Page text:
In a brilliant bit of staging—courtesy of Consuelo Trum, guest director from Venezuela—the video is projected simultaneously on a screen at the rear of the stage, so that we can see the magnified faces of the women, just as the television audience would see them.
The scenic and projection design is by Christopher Annas-Lee, whose lighting design for Yerma earlier this season has already been nominated for several awards. Mary Keegan is the lighting designer.
Because of the interview format—in which both women are looking back, separately, at a conflict that outlasted two world wars—the first act sometimes feels static. However, things pick up in the second act as world events take over.
Claudia Aponte adds a strong sense of drama as sound designer and composer, while Lynda Bruce-Lewis and Reuben Rosenthal do an excellent job in their combined roles as stage manager and technical director.
The costumes, by Robert Groghan, evoke the wealth and status of the women, as they parade in their fur-trimmed coats and their signature red and white outfits. The dual husband, clad in suspenders, is clearly the hired-hand.
Venezuelan playwright Gustavo Ott—whose work is performed around the world and has been translated into 15 languages–has taken some risky steps in an otherwise carefully crafted drama. The decision to tell the story as an interview, with relatively little interaction, puts a burden on the actors, who must be stand-up comedians, mugging their way through a series of funny dramatic monologues.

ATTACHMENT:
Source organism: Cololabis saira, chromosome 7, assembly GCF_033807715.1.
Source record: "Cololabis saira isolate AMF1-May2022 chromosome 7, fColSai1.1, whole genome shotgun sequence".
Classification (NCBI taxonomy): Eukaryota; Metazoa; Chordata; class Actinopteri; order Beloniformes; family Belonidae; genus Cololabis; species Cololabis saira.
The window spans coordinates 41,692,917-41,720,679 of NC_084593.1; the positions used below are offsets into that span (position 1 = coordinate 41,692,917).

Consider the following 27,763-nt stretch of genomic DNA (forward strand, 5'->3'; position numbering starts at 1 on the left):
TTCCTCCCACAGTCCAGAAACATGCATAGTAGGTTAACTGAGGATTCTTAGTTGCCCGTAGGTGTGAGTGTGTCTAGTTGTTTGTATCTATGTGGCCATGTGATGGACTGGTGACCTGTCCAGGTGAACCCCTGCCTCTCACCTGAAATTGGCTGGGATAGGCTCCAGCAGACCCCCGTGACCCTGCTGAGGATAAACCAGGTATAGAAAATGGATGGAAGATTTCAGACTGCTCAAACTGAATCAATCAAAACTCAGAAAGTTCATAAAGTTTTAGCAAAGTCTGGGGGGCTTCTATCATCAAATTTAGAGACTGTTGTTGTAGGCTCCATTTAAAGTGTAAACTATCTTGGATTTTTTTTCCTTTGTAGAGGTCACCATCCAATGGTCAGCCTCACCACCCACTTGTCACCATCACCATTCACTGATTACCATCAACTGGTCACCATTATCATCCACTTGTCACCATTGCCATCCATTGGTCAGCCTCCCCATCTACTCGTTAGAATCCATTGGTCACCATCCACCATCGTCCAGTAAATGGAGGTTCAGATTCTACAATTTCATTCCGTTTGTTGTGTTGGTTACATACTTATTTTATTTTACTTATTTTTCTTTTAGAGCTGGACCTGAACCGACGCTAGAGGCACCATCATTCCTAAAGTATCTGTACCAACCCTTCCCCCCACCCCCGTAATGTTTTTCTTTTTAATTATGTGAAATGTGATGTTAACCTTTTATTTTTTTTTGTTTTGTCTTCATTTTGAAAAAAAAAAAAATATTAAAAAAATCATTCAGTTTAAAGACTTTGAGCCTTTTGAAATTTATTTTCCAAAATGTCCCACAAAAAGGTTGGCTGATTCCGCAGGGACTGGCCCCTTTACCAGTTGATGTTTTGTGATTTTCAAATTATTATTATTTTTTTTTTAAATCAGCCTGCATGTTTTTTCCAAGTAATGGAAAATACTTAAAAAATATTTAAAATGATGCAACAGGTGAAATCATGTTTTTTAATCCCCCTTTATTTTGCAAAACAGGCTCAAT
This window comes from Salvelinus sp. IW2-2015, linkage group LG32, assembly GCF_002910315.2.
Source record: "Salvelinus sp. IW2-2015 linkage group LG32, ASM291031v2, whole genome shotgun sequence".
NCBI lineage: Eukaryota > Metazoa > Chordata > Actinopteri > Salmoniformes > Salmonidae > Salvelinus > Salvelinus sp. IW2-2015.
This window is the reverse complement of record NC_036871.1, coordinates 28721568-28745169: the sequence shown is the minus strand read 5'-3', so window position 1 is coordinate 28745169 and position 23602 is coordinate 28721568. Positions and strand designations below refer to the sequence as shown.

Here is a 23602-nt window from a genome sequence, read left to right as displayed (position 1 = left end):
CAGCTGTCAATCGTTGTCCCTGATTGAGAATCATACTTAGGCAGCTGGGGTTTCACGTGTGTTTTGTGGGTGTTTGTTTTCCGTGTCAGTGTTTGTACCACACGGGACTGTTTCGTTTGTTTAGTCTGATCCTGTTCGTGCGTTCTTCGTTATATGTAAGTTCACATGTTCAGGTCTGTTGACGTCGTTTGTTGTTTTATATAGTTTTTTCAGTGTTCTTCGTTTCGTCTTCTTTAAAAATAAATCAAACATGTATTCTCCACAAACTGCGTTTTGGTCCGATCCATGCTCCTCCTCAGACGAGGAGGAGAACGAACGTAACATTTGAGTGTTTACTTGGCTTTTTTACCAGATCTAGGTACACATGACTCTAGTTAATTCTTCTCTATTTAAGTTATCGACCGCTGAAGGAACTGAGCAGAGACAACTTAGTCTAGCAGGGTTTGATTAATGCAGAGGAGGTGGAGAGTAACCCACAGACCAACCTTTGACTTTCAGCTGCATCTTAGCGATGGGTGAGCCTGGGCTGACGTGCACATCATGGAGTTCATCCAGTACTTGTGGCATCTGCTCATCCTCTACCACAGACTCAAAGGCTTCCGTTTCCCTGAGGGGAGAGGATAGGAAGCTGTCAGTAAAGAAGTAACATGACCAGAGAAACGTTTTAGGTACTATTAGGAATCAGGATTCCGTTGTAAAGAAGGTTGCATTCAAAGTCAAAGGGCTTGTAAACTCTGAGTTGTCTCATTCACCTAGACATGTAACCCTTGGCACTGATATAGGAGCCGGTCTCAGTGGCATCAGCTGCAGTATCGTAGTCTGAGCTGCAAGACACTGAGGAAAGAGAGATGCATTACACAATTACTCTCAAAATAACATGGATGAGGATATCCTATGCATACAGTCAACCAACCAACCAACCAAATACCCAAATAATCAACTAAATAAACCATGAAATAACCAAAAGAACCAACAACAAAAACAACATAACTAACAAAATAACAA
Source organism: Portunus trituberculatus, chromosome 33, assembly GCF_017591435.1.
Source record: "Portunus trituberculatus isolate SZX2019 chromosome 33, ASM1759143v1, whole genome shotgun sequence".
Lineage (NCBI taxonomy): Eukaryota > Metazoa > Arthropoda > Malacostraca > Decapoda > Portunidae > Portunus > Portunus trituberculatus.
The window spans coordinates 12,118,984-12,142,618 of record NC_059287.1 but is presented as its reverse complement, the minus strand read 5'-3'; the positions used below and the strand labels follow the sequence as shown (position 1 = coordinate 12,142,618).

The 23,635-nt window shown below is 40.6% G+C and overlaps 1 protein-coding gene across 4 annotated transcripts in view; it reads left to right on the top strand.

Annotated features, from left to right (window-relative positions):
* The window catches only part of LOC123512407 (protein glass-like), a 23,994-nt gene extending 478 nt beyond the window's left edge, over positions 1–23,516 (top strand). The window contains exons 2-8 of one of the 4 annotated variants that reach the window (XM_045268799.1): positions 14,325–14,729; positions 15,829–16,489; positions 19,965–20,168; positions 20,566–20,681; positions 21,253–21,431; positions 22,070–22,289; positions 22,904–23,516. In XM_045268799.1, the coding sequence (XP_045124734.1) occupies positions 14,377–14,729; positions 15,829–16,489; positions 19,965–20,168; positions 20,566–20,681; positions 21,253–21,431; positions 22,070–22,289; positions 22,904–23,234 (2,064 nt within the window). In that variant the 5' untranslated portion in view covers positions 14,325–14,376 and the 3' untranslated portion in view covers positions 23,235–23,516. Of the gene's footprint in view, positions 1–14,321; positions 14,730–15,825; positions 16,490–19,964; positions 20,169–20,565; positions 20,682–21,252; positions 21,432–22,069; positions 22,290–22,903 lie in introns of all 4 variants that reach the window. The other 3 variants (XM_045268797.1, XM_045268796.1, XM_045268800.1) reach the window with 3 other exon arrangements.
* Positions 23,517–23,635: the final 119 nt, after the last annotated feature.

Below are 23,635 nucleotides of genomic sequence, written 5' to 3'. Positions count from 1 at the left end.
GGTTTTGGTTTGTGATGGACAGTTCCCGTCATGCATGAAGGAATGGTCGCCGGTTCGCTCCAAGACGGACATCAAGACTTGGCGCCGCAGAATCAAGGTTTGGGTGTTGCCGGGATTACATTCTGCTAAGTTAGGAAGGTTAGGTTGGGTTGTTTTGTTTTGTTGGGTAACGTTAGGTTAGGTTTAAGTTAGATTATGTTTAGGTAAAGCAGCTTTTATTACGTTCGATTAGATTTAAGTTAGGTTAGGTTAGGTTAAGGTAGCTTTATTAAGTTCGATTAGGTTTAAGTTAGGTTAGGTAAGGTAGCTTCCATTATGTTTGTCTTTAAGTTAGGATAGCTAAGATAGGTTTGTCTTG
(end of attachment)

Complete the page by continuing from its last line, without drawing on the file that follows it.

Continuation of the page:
There are also some odd discrepancies in the historical material. In the play, Rubinstein is ashamed of her childhood in Krakow. She describes herself as a “peasant,” mired in poverty and stuck on a farm full of chickens and cows. In fact, Rubinstein’s father was a shopkeeper, who insisted that she attend medical school at the local university. She dropped out and ran off when her father refused to allow her to marry a fellow student.
The playwright has done a service to women in general by highlighting the achievements of these two very successful women. Both, he points out in the program, were great entrepreneurs, way ahead of their time. Both were advertising geniuses, and both fought for women’s rights at a time when women were not even allowed to vote.
Like all GALA productions, Señorita y Madame is performed in Spanish, with the English words displayed on screens mounted over the stage. Since I don’t understand Spanish, I was grateful for the translation, written by Heather McKay. It was also—unlike many of the subtitles on television—completely in tune with the dialogue. However, my companion, a retired Latin American diplomat, found the spoken Spanish infinitely better than the English. He said The Spanish—as written by Gustavo Ott and spoken by the extraordinary cast–was far more poetic and passionate.
I strongly urge local theatregoers to come and see Senorita y Madame for the passionate performances of Ana Verónica Muñoz and Luz Nicolás who burn up the GALA stage.
Running Time: Two hours, including one 15-minute intermission.
Senorita y Madame is performed in Spanish with English on-screen translations.